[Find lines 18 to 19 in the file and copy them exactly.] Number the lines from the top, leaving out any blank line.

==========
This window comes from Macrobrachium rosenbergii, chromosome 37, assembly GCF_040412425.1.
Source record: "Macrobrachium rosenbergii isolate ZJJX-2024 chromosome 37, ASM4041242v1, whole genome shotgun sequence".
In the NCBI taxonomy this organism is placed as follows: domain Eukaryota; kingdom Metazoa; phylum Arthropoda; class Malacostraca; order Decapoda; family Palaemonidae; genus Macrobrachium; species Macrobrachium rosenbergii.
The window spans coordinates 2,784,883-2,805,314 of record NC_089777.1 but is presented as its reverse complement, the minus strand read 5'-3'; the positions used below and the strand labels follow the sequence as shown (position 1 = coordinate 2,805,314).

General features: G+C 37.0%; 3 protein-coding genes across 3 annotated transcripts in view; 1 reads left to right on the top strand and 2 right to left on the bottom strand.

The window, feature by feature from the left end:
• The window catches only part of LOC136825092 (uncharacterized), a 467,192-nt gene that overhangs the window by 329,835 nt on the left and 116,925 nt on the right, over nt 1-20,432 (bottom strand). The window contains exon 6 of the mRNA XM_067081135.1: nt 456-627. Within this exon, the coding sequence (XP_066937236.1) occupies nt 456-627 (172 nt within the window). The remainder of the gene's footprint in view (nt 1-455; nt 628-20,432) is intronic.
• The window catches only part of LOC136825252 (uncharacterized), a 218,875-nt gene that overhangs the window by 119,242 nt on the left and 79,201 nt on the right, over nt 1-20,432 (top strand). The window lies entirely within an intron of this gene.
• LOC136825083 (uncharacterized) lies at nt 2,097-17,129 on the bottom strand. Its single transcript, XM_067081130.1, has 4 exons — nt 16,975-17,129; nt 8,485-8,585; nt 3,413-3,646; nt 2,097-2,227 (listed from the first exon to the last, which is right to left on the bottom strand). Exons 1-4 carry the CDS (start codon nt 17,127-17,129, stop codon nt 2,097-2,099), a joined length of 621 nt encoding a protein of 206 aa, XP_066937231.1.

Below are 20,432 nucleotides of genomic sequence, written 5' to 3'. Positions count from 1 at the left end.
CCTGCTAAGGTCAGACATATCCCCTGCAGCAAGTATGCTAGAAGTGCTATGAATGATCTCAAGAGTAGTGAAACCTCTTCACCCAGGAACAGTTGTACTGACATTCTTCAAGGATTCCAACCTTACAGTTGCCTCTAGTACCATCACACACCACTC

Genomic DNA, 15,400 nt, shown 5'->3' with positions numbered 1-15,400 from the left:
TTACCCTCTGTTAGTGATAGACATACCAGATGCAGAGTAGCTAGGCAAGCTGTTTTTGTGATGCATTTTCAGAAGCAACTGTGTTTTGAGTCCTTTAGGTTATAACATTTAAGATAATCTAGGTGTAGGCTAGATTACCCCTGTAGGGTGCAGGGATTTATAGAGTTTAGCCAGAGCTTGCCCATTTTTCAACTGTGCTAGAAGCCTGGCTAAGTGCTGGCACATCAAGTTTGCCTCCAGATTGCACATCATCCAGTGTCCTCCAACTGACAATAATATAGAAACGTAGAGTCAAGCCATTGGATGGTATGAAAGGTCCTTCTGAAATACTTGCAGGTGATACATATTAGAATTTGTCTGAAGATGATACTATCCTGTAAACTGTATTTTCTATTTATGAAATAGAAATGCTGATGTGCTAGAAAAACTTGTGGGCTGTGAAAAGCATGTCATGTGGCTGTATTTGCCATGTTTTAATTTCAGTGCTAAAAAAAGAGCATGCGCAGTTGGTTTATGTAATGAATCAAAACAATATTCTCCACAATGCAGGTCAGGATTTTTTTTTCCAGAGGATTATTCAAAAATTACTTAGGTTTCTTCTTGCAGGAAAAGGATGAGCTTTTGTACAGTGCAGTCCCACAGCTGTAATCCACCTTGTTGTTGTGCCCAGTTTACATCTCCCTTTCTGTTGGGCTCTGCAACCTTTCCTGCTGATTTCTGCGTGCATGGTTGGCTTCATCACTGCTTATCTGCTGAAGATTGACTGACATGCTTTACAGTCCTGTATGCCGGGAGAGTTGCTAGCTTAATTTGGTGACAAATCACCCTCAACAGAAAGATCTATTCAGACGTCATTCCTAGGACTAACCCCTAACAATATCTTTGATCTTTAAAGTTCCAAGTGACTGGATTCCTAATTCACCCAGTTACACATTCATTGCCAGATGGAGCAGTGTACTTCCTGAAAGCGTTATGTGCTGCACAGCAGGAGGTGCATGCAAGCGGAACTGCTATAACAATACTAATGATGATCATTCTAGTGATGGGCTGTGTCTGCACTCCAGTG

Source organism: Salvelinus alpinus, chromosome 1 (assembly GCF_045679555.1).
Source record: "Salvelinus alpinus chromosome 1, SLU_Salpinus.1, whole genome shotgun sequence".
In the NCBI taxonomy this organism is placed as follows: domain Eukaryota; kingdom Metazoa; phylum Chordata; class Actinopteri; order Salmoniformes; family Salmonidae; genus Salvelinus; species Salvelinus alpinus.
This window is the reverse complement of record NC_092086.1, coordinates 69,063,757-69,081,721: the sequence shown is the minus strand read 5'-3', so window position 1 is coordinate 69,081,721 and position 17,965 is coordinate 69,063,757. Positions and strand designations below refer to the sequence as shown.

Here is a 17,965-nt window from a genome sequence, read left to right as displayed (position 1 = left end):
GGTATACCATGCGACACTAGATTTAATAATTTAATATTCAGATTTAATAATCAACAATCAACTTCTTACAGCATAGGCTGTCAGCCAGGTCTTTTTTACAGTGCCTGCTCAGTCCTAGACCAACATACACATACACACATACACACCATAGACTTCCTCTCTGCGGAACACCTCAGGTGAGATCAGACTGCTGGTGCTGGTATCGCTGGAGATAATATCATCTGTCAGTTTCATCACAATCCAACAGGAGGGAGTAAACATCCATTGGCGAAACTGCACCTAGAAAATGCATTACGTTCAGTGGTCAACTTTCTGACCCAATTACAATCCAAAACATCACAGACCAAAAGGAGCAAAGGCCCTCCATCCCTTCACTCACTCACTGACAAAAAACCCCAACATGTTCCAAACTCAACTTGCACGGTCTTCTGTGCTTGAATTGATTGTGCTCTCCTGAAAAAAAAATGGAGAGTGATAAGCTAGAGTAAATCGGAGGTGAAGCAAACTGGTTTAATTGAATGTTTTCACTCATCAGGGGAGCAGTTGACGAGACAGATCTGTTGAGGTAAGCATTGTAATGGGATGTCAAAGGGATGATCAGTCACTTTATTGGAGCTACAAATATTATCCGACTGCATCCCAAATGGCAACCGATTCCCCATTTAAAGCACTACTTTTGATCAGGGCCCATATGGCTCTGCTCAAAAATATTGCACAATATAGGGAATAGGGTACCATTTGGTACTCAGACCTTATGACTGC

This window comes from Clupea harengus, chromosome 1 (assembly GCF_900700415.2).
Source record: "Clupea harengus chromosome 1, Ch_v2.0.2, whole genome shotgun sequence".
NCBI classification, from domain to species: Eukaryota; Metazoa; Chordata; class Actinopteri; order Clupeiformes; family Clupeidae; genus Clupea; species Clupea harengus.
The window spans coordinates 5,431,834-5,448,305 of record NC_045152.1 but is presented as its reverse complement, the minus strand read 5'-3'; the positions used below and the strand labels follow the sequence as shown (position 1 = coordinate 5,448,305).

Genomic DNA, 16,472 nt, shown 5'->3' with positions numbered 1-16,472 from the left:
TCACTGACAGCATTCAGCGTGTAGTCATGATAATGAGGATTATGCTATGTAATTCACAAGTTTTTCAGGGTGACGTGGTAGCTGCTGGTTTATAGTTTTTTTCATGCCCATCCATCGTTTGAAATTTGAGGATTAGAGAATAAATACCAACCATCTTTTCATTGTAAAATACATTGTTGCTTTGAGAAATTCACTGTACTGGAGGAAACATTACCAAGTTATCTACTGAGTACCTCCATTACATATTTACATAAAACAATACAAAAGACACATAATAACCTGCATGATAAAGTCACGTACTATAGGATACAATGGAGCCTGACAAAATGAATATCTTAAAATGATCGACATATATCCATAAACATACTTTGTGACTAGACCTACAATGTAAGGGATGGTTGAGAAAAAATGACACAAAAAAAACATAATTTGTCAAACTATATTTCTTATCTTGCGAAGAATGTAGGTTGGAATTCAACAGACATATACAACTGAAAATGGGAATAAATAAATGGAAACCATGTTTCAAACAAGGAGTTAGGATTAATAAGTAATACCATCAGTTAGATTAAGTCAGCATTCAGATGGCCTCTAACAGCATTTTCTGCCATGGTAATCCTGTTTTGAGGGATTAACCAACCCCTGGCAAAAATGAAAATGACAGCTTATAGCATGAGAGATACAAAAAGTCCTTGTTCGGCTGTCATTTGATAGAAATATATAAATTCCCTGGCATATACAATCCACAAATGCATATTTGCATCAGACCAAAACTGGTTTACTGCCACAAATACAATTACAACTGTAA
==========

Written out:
Here is a 17,965-nt window from a genome sequence, read left to right as displayed (position 1 = left end):
GGTATACCATGCGACACTAGATTTAATAATTTAATATTCAGATTTAATAATCAACAATCAACTTCTTACAGCATAGGCTGTCAGCCAGGTCTTTTTTACAGTGCCTGCTCAGTCCTAGACCAACATACACATACACACATACACACCATAGACTTCCTCTCTGCGGAACACCTCAGGTGAGATCAGACTGCTGGTGCTGGTATCGCTGGAGATAATATCATCTGTCAGTTTCATCACAATCCAACAGGAGGGAGTAAACATCCATTGGCGAAACTGCACCTAGAAAATGCATTACGTTCAGTGGTCAACTTTCTGACCCAATTACAATCCAAAACATCACAGACCAAAAGGAGCAAAGGCCCTCCATCCCTTCACTCACTCACTGACAAAAAACCCCAACATGTTCCAAACTCAACTTGCACGGTCTTCTGTGCTTGAATTGATTGTGCTCTCCTGAAAAAAAAATGGAGAGTGATAAGCTAGAGTAAATCGGAGGTGAAGCAAACTGGTTTAATTGAATGTTTTCACTCATCAGGGGAGCAGTTGACGAGACAGATCTGTTGAGGTAAGCATTGTAATGGGATGTCAAAGGGATGATCAGTCACTTTATTGGAGCTACAAATATTATCCGACTGCATCCCAAATGGCAACCGATTCCCCATTTAAAGCACTACTTTTGATCAGGGCCCATATGGCTCTGCTCAAAAATATTGCACAATATAGGGAATAGGGTACCATTTGGTACTCAGACCTTATGACTGC